You can get a smartphone case that’s thin, thick, durable, and pretty, but can you get one that will make you feel safe in these troubled times?
Germs. People typically don’t like them, and in times like this, the constant washing of our hands is making us more aware of germs as a whole.
Our phones tend to be a haven for them, thanks in part to their proximity to our mouth, spit, ears, face, fingers, and the outside world in general. Even in a self-isolation environment, phones can be one of those things that when you think about it, can sound pretty gross.
Fortunately, if you have one of those new water resistant phones, you can ease the eww by washing it, and even if you don’t, you can clean a phone.
Or you can turn to something a little different, and let the case do the hard work keeping germs at bay, keeping bacteria away.
It’s something you can find in a technology that exists in select phone cases and screen protection, and it’s called antimicrobial protection, though also gets called “antibacterial”, as well. Technically, it’s a level of protection for a device not unlike water resistance, except for bacteria.
We’ve seen it from OtterBox and Tech21, and depending on who you get it from, it typically means a layer of antimicrobial protection has been applied to reduce odours and stains, though may also mean bacterial reductions overall.
But will an antimicrobial case affect the coronavirus?
Antimicrobial vs antiviral
If you’re hoping screen and phone protection with properties that can affect the microscopic life that is a virus like the coronavirus or even the common flu, think again. The two concepts sound similar, but come across as different things altogether, and work on different scales.
Simply put, bacteria and viruses aren’t the same, and so while antibacterial treatments are developed for bacteria, antivirals are for viruses, which means they target different things. In terms of materials that can make a different, silver can be used to impact and reduce bacteria, so antimicrobial protection may have silver ions to damage the bacteria.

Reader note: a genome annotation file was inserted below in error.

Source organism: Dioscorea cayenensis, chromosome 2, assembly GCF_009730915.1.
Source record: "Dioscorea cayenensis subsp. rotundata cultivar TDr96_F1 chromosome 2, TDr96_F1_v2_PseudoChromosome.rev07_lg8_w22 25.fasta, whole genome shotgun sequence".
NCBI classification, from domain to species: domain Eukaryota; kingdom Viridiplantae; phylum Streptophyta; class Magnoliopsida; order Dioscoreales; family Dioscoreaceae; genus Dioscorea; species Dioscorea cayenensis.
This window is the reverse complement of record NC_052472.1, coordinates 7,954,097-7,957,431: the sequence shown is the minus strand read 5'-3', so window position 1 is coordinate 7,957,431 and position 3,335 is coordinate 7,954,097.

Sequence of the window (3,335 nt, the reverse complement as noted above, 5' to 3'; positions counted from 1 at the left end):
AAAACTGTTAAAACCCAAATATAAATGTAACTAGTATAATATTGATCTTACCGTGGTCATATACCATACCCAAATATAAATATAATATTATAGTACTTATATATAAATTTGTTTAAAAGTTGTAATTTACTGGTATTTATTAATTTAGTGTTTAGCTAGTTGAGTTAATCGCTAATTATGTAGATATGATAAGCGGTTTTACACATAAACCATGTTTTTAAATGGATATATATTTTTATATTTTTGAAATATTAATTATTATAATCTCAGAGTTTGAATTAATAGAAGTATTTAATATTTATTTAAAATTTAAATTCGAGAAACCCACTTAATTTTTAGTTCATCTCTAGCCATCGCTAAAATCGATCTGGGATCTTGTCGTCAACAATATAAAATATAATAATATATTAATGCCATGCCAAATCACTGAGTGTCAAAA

In this area, there are a few around, with Tech21’s EvoCheck, PureClear, and PureShimmer cases, as well as OtterBox’s Defender Series Pro, cases that provide antibacterial protection alongside drop resistance, which could well make you feel a little at ease at the moment.
They’re good for bacteria, sure, but as comforting as it is, that does no good for a virus, though, and you have to turn to a different material altogether: copper.
Copper can kill a virus
Similar to an antimicrobial, copper is a microbicidal material, which can break down microbes upon exposure. Using copper on surfaces can actually affect viruses, and while other materials can leave viruses like the coronavirus on the surface, copper breaks it down much more quickly by comparison, with as little as four hours of exposure, according to Insider.
In theory, that could mean that the use of copper in a case could reduce viral exposure, though it may not be something on the cards, at least not yet.
One phone case provider, OtterBox, checked in with Pickr to say it had no “near term plans for cases that include copper”, suggesting instead cleaning phone cases with soap and water, and/or sanitising wipes.
That’s not to say case makers won’t use copper in their case designs, though, with some appearing on crowd funding websites already. They may not kill viruses completely on your phone, mind you, as you still have to deal with the fact that a phone has glass on the front.
There is a possibility, however, that local manufacturers could try building, or even printing something.
In Australia, a 3D printing firm producing metal components, Spee3d, has found a way to coat existing metal parts with activated copper, which has been shown to kill 96 percent of the coronavirus in two hours. While Spee3d suggests this would likely apply to door handles and push plates for workplaces, hospitals, and other locations, though theoretically, there’s nothing preventing this from rolling out onto other metal parts, too. That might mean a metal case could be coated in activated copper to reduce viral infection.
For now, copper isn’t a likely material to have cases made from, while cases aren’t likely overall to prevent coronavirus or any other virus as a whole. Instead, just make sure to keep your phone out of reach of other people, and clean your hands regularly and your phone with a soapy cloth and water, or even isopropyl wipes.